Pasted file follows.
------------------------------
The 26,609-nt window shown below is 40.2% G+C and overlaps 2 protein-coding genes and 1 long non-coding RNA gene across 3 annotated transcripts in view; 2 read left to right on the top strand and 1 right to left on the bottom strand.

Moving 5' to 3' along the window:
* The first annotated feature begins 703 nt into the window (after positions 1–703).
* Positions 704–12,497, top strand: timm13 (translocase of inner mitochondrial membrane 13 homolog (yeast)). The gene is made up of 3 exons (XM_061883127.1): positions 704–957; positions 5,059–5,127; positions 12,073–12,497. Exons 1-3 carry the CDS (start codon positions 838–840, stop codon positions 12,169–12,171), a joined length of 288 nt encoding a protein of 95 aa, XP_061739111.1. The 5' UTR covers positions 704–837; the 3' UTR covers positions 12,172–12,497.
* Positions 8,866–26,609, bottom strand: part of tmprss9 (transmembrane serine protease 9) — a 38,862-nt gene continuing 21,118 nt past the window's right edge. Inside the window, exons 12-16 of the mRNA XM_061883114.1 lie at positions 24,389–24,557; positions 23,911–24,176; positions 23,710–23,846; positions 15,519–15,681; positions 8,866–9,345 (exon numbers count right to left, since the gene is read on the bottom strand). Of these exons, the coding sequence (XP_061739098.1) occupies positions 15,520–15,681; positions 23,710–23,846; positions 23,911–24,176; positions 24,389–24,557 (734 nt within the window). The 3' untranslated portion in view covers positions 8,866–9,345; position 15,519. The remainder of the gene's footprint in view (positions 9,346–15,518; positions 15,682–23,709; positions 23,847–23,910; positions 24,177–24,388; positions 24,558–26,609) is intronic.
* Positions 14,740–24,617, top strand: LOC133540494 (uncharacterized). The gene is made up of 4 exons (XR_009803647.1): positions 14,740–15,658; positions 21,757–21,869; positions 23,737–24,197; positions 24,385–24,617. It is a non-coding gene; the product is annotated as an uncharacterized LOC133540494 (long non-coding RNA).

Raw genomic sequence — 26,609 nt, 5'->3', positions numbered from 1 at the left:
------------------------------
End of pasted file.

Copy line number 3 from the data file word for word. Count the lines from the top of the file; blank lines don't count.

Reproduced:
* The first annotated feature begins 703 nt into the window (after positions 1–703).